Skin complications of anti-TNF therapy common in IBD

Reuters Health Information: Skin complications of anti-TNF therapy common in IBD

Skin complications of anti-TNF therapy common in IBD

Last Updated: 2015-07-30

By Reuters Staff

NEW YORK (Reuters Health) - Dermatologic complications hit about one in five patients with inflammatory bowel disease (IBD) on anti-tumor necrosis facter (anti-TNF) therapy, leading to discontinuation of treatment, a French study finds.

Dr. Laurent Peyrin-Biroulet, from University Hospital of Nancy, and colleagues note that dermatological complications of anti-TNF therapy are known to occur frequently in IBD patients, but until now no study has investigated their incidence, management, and outcome in a large cohort of IBD patients.

Among 583 IBD patients on anti-TNF therapy seen at their center over 14 years, 176 dermatological complications occurred, involving 20.5% of patients, most commonly psoriasiform (10.1%) and cutaneous (11.6%) lesions, they report in the American Journal of Gastroenterology, online July 21.

At five years, the cumulative incidence of all anti-TNF-induced skin complications was 26%. Younger age at initiation of anti-TNF treatment and Crohn's disease were significantly associated with a higher risk of skin problems, they found.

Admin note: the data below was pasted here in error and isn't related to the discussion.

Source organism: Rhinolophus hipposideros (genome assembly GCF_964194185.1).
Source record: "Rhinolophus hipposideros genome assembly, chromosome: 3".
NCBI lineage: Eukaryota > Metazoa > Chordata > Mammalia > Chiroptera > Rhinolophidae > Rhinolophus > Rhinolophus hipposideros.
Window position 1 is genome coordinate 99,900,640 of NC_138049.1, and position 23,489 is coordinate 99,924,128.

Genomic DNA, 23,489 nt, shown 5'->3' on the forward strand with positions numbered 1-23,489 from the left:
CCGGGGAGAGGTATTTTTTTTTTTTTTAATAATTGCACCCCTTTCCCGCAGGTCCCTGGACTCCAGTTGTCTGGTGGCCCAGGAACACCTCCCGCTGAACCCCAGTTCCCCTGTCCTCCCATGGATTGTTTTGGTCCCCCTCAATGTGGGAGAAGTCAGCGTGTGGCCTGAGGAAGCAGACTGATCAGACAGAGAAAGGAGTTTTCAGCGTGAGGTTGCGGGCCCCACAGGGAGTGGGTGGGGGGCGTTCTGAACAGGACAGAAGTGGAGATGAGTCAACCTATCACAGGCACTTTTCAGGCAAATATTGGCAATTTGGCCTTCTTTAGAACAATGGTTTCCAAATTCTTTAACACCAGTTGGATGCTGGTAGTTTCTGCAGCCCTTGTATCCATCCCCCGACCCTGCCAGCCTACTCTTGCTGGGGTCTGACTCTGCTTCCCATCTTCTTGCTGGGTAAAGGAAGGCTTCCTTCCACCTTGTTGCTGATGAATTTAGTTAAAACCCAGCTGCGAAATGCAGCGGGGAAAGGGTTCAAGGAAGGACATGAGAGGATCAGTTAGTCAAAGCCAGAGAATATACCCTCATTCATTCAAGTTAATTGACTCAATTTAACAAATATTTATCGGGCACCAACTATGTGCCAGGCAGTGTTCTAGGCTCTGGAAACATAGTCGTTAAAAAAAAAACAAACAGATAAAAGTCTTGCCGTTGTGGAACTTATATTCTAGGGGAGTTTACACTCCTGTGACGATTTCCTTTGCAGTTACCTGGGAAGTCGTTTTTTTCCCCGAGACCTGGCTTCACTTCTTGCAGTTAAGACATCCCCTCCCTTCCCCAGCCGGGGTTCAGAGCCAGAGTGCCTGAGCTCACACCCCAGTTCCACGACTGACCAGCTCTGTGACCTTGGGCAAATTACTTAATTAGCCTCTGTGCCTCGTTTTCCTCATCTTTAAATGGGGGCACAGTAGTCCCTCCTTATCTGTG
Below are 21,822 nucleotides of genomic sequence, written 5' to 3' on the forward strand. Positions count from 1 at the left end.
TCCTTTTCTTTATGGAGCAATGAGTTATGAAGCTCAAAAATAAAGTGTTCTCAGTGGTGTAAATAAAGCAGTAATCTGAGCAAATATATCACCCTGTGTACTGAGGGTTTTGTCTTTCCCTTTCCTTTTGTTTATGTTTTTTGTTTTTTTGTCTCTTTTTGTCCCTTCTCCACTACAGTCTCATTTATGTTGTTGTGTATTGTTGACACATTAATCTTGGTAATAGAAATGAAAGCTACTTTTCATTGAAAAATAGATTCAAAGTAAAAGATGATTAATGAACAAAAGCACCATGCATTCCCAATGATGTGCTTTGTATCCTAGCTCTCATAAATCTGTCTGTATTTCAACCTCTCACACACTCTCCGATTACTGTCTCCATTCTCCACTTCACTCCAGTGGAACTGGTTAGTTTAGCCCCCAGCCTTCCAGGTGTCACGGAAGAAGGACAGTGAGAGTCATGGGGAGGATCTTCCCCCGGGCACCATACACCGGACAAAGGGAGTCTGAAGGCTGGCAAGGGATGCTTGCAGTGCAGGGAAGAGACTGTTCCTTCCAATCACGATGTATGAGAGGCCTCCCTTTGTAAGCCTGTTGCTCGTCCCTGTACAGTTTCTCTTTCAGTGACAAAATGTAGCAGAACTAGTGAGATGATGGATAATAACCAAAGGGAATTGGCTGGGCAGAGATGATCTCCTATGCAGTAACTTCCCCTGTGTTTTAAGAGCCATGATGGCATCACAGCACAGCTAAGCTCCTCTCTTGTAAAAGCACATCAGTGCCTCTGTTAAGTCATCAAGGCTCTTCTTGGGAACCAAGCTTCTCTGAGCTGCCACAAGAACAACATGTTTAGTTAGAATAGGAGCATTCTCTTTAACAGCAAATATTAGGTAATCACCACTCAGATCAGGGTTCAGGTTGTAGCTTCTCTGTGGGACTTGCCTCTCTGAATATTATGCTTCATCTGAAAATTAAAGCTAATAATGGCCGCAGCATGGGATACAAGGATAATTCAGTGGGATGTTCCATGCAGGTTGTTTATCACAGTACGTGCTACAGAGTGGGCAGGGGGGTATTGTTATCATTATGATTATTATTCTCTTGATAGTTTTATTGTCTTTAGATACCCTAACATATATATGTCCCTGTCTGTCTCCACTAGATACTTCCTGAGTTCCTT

At five years, the cumulative incidence of skin infections with anti-TNF therapy was 6.4%, and higher doses were significantly associated with a higher risk.

One in five patients with psoriasiform eruptions stopped taking the anti-TNF agent as a result, but "appropriate and early topical- and/or systemic-specific dermatological therapy can avoid anti-TNF discontinuation in half of patients," the researchers say.

Psoriasiform lesions recurred in more than half of patients who switched to a different anti-TNF agent. Despite this, the researchers say trying a different agent "should be highly considered before definitive discontinuation."

The key limitation of the study is its single-center retrospective setting and not having systematic prospective skin evaluations in all patients.

"Taken together, our findings could be used to guide decision making in anti-TNF-treated IBD patients developing skin lesions," the researchers conclude.

Dr. Peyrin-Biroulet did not respond to request for comment by press time.

The study had no funding. Three authors report relationships with pharmaceutical companies including AbbVie, Merck, Pfizer, and Sanofi Aventis.

SOURCE: http://bit.ly/1JxOqEf

Am J Gastroenterol 2015.

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